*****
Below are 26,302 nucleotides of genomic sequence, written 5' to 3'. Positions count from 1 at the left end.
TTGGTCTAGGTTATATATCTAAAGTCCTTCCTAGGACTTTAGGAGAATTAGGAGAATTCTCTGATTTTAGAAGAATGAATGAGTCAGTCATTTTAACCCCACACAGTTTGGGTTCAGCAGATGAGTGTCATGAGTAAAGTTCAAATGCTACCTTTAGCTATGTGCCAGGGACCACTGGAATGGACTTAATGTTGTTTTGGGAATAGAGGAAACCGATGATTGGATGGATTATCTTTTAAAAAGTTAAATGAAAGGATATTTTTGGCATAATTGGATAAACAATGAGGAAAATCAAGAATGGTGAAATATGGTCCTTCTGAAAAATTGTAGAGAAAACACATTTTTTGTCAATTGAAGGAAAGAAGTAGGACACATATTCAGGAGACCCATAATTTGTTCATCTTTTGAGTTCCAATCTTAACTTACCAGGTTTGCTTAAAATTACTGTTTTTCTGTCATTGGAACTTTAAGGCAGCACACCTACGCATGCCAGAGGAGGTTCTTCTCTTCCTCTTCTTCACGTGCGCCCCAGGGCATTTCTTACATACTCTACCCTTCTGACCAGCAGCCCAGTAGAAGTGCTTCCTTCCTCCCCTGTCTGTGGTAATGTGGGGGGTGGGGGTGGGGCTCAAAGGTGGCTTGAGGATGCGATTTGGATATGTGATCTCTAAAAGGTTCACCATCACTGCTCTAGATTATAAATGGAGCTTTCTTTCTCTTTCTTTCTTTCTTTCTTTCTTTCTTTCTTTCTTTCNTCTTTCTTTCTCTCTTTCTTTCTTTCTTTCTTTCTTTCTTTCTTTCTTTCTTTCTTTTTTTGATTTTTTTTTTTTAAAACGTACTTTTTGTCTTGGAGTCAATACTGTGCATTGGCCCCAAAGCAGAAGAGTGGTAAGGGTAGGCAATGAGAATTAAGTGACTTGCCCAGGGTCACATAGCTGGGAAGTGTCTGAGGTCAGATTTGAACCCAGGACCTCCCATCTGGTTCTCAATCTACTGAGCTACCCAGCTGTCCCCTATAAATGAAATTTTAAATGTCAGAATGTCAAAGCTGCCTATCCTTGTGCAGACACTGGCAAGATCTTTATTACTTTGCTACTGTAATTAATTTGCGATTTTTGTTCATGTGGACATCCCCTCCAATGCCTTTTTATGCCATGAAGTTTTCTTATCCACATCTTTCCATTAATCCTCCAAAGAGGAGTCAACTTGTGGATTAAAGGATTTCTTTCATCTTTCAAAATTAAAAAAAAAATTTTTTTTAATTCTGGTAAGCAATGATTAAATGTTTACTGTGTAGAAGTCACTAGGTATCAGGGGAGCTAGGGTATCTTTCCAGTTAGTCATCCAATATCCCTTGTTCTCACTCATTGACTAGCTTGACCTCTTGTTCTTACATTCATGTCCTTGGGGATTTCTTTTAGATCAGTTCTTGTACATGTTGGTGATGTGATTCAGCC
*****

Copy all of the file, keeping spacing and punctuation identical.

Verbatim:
Below are 26,302 nucleotides of genomic sequence, written 5' to 3'. Positions count from 1 at the left end.
TTGGTCTAGGTTATATATCTAAAGTCCTTCCTAGGACTTTAGGAGAATTAGGAGAATTCTCTGATTTTAGAAGAATGAATGAGTCAGTCATTTTAACCCCACACAGTTTGGGTTCAGCAGATGAGTGTCATGAGTAAAGTTCAAATGCTACCTTTAGCTATGTGCCAGGGACCACTGGAATGGACTTAATGTTGTTTTGGGAATAGAGGAAACCGATGATTGGATGGATTATCTTTTAAAAAGTTAAATGAAAGGATATTTTTGGCATAATTGGATAAACAATGAGGAAAATCAAGAATGGTGAAATATGGTCCTTCTGAAAAATTGTAGAGAAAACACATTTTTTGTCAATTGAAGGAAAGAAGTAGGACACATATTCAGGAGACCCATAATTTGTTCATCTTTTGAGTTCCAATCTTAACTTACCAGGTTTGCTTAAAATTACTGTTTTTCTGTCATTGGAACTTTAAGGCAGCACACCTACGCATGCCAGAGGAGGTTCTTCTCTTCCTCTTCTTCACGTGCGCCCCAGGGCATTTCTTACATACTCTACCCTTCTGACCAGCAGCCCAGTAGAAGTGCTTCCTTCCTCCCCTGTCTGTGGTAATGTGGGGGGTGGGGGTGGGGCTCAAAGGTGGCTTGAGGATGCGATTTGGATATGTGATCTCTAAAAGGTTCACCATCACTGCTCTAGATTATAAATGGAGCTTTCTTTCTCTTTCTTTCTTTCTTTCTTTCTTTCTTTCTTTCTTTCNTCTTTCTTTCTCTCTTTCTTTCTTTCTTTCTTTCTTTCTTTCTTTCTTTCTTTCTTTTTTTGATTTTTTTTTTTTAAAACGTACTTTTTGTCTTGGAGTCAATACTGTGCATTGGCCCCAAAGCAGAAGAGTGGTAAGGGTAGGCAATGAGAATTAAGTGACTTGCCCAGGGTCACATAGCTGGGAAGTGTCTGAGGTCAGATTTGAACCCAGGACCTCCCATCTGGTTCTCAATCTACTGAGCTACCCAGCTGTCCCCTATAAATGAAATTTTAAATGTCAGAATGTCAAAGCTGCCTATCCTTGTGCAGACACTGGCAAGATCTTTATTACTTTGCTACTGTAATTAATTTGCGATTTTTGTTCATGTGGACATCCCCTCCAATGCCTTTTTATGCCATGAAGTTTTCTTATCCACATCTTTCCATTAATCCTCCAAAGAGGAGTCAACTTGTGGATTAAAGGATTTCTTTCATCTTTCAAAATTAAAAAAAAAATTTTTTTTAATTCTGGTAAGCAATGATTAAATGTTTACTGTGTAGAAGTCACTAGGTATCAGGGGAGCTAGGGTATCTTTCCAGTTAGTCATCCAATATCCCTTGTTCTCACTCATTGACTAGCTTGACCTCTTGTTCTTACATTCATGTCCTTGGGGATTTCTTTTAGATCAGTTCTTGTACATGTTGGTGATGTGATTCAGCC